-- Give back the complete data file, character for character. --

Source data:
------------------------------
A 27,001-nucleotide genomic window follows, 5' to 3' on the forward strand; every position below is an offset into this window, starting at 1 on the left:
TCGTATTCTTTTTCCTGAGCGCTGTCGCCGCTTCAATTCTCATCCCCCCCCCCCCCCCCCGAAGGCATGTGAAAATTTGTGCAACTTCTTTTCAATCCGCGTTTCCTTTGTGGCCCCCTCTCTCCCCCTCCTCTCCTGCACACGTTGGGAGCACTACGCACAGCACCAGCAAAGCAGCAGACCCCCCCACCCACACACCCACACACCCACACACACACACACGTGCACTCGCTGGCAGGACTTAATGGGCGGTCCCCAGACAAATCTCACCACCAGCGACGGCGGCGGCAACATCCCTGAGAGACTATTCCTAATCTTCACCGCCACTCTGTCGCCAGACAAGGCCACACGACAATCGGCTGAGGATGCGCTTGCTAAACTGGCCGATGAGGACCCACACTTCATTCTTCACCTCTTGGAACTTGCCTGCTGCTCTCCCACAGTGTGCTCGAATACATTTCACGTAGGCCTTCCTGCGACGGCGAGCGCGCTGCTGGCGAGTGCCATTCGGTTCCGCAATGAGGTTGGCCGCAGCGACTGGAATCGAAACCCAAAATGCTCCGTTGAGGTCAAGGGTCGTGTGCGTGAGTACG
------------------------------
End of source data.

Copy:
A 27,001-nucleotide genomic window follows, 5' to 3' on the forward strand; every position below is an offset into this window, starting at 1 on the left:
TCGTATTCTTTTTCCTGAGCGCTGTCGCCGCTTCAATTCTCATCCCCCCCCCCCCCCCCCGAAGGCATGTGAAAATTTGTGCAACTTCTTTTCAATCCGCGTTTCCTTTGTGGCCCCCTCTCTCCCCCTCCTCTCCTGCACACGTTGGGAGCACTACGCACAGCACCAGCAAAGCAGCAGACCCCCCCACCCACACACCCACACACCCACACACACACACACGTGCACTCGCTGGCAGGACTTAATGGGCGGTCCCCAGACAAATCTCACCACCAGCGACGGCGGCGGCAACATCCCTGAGAGACTATTCCTAATCTTCACCGCCACTCTGTCGCCAGACAAGGCCACACGACAATCGGCTGAGGATGCGCTTGCTAAACTGGCCGATGAGGACCCACACTTCATTCTTCACCTCTTGGAACTTGCCTGCTGCTCTCCCACAGTGTGCTCGAATACATTTCACGTAGGCCTTCCTGCGACGGCGAGCGCGCTGCTGGCGAGTGCCATTCGGTTCCGCAATGAGGTTGGCCGCAGCGACTGGAATCGAAACCCAAAATGCTCCGTTGAGGTCAAGGGTCGTGTGCGTGAGTACG